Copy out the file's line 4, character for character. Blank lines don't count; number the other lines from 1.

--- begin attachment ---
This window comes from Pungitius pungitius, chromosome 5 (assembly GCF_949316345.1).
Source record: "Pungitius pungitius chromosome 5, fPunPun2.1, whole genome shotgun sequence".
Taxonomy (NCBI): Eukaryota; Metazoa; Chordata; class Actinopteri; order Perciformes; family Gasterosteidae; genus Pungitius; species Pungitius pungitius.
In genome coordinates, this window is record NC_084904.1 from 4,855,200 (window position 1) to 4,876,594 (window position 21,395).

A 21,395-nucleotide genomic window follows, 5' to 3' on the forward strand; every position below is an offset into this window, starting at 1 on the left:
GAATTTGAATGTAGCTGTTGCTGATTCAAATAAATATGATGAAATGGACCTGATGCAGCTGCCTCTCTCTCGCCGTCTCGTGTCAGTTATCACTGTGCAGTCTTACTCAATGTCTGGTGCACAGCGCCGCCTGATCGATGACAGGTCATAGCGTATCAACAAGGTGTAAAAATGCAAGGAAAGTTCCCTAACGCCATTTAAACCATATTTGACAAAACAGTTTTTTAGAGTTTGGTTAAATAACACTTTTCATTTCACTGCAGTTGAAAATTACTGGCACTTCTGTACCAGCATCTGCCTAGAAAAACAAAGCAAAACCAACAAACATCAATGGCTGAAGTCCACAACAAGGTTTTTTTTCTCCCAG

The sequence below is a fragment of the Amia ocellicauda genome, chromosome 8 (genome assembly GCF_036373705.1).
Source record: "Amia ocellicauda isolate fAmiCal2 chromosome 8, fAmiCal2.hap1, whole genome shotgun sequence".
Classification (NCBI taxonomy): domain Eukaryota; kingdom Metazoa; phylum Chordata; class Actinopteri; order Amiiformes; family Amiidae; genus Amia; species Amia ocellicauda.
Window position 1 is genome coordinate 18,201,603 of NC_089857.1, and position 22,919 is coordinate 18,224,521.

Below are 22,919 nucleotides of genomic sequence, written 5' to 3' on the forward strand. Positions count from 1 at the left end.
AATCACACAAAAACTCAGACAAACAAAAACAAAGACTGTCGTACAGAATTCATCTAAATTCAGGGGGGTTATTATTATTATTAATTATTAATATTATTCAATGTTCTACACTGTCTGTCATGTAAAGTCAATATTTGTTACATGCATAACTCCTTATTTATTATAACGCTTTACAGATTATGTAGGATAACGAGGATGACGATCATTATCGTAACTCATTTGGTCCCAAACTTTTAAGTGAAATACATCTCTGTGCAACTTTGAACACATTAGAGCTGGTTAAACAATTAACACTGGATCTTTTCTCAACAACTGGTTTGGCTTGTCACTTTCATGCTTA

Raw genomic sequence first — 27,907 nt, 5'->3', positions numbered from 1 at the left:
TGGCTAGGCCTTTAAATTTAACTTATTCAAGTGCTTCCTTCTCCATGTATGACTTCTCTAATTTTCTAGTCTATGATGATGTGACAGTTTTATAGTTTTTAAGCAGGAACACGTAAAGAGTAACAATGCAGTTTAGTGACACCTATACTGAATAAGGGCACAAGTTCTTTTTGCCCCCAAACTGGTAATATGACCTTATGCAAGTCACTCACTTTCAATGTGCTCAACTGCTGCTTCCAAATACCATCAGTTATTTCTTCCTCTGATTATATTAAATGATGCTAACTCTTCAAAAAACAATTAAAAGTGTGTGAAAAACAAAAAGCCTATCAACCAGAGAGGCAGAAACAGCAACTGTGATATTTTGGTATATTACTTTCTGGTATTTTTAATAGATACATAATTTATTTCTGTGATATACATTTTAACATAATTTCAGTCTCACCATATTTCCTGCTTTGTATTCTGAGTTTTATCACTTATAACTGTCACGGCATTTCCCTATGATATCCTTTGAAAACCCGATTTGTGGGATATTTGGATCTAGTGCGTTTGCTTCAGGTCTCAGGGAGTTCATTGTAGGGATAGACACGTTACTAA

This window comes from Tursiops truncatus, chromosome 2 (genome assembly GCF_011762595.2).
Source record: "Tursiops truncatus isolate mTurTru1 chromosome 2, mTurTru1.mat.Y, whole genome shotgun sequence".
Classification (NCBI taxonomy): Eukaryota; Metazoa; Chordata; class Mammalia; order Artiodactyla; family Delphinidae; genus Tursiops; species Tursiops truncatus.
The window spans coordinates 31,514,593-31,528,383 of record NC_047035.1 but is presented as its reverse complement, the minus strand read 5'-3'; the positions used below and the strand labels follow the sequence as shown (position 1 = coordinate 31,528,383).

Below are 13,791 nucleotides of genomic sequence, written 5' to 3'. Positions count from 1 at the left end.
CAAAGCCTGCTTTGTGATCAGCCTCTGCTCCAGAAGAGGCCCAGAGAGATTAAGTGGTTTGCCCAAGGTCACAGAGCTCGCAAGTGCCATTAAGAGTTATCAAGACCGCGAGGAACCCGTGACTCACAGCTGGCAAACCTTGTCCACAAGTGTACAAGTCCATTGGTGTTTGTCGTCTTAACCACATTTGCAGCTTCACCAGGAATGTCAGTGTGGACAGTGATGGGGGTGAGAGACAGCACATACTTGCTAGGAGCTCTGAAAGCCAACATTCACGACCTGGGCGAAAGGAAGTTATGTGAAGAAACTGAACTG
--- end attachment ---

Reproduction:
In genome coordinates, this window is record NC_084904.1 from 4,855,200 (window position 1) to 4,876,594 (window position 21,395).